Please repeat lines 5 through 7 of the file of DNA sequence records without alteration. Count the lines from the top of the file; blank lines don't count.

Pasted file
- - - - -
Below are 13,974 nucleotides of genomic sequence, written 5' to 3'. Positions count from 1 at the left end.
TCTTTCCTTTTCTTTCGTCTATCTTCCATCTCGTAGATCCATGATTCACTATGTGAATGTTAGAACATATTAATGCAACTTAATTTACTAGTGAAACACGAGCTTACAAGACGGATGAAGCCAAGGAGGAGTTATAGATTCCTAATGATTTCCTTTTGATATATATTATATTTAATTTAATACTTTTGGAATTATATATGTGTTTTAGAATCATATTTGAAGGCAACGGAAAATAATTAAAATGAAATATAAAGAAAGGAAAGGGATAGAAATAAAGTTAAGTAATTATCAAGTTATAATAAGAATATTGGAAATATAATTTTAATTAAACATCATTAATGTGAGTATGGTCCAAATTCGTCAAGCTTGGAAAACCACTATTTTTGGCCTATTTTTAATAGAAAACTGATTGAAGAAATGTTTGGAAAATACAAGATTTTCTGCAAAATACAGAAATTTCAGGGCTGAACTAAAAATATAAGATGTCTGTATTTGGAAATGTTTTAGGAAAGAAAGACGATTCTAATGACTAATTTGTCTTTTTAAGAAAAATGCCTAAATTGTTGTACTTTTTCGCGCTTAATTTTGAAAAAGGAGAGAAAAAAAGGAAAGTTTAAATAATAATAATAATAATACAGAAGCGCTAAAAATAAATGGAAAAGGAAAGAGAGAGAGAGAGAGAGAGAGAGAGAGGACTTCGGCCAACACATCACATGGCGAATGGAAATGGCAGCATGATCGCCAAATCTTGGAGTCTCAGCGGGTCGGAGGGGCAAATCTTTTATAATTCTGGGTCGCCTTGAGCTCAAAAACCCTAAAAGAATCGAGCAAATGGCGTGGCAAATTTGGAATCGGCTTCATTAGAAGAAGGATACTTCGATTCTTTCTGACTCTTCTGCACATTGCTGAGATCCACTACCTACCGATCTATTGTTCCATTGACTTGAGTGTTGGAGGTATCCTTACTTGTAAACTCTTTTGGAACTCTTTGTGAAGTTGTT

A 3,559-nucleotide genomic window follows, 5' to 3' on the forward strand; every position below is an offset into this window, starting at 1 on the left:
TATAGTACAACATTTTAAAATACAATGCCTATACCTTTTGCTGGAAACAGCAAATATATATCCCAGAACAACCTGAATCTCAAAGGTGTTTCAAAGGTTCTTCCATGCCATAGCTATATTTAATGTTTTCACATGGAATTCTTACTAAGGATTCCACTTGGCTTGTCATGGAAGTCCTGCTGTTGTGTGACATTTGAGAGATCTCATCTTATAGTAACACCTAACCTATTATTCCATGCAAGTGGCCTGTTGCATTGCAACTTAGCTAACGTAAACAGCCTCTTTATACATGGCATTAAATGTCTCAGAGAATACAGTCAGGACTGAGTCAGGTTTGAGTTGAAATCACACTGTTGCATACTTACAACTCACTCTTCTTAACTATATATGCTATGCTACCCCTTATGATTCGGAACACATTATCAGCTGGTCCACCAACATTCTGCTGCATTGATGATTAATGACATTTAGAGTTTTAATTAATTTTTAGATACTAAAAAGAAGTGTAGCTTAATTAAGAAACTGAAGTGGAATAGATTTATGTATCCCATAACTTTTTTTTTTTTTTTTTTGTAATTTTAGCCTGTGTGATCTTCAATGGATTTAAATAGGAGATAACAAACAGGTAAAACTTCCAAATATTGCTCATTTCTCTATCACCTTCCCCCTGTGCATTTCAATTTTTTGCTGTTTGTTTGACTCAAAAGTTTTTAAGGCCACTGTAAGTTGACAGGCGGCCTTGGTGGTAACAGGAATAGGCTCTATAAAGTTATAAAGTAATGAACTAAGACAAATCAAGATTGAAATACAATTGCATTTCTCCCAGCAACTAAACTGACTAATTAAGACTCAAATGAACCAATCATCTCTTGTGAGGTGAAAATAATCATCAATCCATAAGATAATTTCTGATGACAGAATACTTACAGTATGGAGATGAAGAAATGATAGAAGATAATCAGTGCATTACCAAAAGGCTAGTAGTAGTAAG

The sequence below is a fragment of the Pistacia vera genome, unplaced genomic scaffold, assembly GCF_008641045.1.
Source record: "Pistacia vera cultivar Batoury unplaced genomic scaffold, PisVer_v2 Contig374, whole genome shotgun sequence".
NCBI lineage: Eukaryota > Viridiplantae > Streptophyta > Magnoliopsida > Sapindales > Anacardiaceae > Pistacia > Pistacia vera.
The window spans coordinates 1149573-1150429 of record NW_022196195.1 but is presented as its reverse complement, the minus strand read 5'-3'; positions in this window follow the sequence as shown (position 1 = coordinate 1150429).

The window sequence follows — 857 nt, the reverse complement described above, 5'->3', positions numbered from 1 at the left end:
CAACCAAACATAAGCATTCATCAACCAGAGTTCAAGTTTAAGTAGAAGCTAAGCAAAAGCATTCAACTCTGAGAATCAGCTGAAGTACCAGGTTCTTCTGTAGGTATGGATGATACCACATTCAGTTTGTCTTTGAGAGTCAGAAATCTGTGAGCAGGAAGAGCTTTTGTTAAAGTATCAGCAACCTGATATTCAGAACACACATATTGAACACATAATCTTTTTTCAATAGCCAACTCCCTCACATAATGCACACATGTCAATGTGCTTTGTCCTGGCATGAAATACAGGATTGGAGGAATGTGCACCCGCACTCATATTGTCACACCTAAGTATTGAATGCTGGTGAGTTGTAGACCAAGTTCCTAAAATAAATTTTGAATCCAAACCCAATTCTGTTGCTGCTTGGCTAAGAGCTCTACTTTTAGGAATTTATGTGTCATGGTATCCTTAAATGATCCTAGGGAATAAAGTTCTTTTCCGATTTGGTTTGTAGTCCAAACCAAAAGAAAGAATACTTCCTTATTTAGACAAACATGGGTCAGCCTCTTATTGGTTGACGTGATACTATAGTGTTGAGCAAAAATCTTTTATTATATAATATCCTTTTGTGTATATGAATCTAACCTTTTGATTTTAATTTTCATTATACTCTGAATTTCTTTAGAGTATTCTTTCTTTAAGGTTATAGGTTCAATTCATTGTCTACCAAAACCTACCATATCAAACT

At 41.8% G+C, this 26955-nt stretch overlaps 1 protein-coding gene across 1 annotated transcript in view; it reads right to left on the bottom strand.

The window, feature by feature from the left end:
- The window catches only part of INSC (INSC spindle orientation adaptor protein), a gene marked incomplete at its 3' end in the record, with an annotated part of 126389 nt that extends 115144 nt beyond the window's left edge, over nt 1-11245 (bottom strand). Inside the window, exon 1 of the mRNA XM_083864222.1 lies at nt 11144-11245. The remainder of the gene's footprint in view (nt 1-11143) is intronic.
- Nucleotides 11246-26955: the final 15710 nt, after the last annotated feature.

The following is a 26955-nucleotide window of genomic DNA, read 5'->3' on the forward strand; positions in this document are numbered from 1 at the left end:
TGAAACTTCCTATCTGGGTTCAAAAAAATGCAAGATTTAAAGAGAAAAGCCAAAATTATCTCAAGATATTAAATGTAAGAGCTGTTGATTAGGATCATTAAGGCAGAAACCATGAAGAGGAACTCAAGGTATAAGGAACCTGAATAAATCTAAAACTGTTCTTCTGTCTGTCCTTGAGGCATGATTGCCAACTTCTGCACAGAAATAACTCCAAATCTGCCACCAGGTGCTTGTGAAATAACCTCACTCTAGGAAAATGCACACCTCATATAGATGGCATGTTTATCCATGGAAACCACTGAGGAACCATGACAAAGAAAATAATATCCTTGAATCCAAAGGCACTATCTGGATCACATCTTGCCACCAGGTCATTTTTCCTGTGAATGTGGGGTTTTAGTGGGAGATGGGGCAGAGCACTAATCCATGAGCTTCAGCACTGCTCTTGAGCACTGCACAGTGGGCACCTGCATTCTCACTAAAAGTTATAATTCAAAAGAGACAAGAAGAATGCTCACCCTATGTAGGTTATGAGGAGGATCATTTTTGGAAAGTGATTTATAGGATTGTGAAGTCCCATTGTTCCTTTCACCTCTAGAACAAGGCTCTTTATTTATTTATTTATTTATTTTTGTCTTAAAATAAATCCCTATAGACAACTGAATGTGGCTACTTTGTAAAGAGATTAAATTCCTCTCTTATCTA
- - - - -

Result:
The sequence below is a fragment of the Pistacia vera genome, unplaced genomic scaffold, assembly GCF_008641045.1.
Source record: "Pistacia vera cultivar Batoury unplaced genomic scaffold, PisVer_v2 Contig374, whole genome shotgun sequence".
NCBI lineage: Eukaryota > Viridiplantae > Streptophyta > Magnoliopsida > Sapindales > Anacardiaceae > Pistacia > Pistacia vera.